The Most Important Investment Decision

White woman nervously biting her finger nail

Retirement Fund1You might think the most important decision an investor can make is which stocks to buy and sell. However, research shows that over a long term, the good choices are generally offset by the bad ones. And it doesn’t matter whether it is an individual investor with no experience whatsoever, or the highest-paid money manager in the country. Stock-picking is such a hard business that virtually no one can do it well.

Then what makes some investment portfolios perform a lot better than others? It turns out that the one decision that outweighs any other in its importance is when to invest in stocks, when in bonds, and in what ratio. An investor who put everything in stocks a year ago would have lost half of their capital. An investor who put everything in bonds a year ago would be looking at huge gains. Of course, going back a few years, the picture can be completely the opposite.

The best investors are those who can time the market a little. In other words, they would guess whether the next year would be the year of stocks or the year of bonds. And then put more money into that asset. Of course, they won’t always get it right, but that’s ok. As long as they are right more often than not, they will do very well over the span of a decade or two.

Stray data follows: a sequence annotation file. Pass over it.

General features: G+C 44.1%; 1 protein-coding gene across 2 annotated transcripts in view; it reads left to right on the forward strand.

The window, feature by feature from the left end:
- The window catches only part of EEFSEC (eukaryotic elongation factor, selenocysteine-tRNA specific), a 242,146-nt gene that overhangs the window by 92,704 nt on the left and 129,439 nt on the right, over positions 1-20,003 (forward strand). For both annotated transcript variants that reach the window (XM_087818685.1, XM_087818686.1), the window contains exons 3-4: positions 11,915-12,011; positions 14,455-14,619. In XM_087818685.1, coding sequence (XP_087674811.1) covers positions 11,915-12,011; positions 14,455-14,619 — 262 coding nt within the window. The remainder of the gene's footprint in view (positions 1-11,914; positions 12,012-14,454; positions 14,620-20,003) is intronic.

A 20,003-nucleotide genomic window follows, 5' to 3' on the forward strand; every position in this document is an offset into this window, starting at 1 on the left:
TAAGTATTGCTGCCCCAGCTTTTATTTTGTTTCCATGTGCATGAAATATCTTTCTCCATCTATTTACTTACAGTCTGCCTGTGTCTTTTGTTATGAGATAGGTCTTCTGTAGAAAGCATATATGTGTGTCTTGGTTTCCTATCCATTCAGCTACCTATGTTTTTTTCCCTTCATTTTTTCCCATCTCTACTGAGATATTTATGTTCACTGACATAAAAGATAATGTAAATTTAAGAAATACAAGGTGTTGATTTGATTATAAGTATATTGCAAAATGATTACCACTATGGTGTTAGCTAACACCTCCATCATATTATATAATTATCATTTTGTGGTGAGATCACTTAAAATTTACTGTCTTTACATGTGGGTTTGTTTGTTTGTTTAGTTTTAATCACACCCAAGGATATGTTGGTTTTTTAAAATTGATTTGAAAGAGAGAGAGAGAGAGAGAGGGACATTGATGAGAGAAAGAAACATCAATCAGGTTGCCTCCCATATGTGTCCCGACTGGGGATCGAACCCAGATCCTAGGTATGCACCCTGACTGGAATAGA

In economic boom, stocks usually do better than bonds. In recession, it is the other way around. The trick is to predict whether the economy is going to do well before others figure it out. By the time the whole country knows we are in recession, it is too late to switch from stocks to bonds because the prices will have already adjusted to the new reality.

Investing for Everyone

Most investors do not feel confident enough to predict the future of the economy. Such investors should not try to time the market. The trouble and cost of trading is not worth it if all one has to go on are random guesses or advice from a newspaper. By the time the newspapers know what’s going on, the markets have already moved. The best approach is to decide on a constant allocation between stocks and bonds, and never change it (except for tax reasons).

Experts generally recommend 60% investment in stocks and 40% in bonds as something that works best over the long run. However, recently, some researchers have argued that the US equity markets do not have as bright a future as most people think. They advocate moving most of the money into bonds, e.g., 70% bonds and 30% stocks. Perhaps those who are willing to live with more risk should use the old approach of 60% / 40%. Those who are not as interested in making risky bets, should stay with 60%-70% in bonds. And don’t forget that the best performing bonds are the long-term ones (10 years or longer).

With investments you have to bet with your instincts on what you believe is going to get you a big return on investment and this takes a great amount of risk taking. However, if you’ve been hesitant about investing because you’re concerned about risking all your saved money – especially in these times – there are other investment products that have very low to no risk you can look into, such as Certificates of Deposits (CDs), Money Market Accounts, Mutual Funds, etc.


See Today's Best
Banking Offers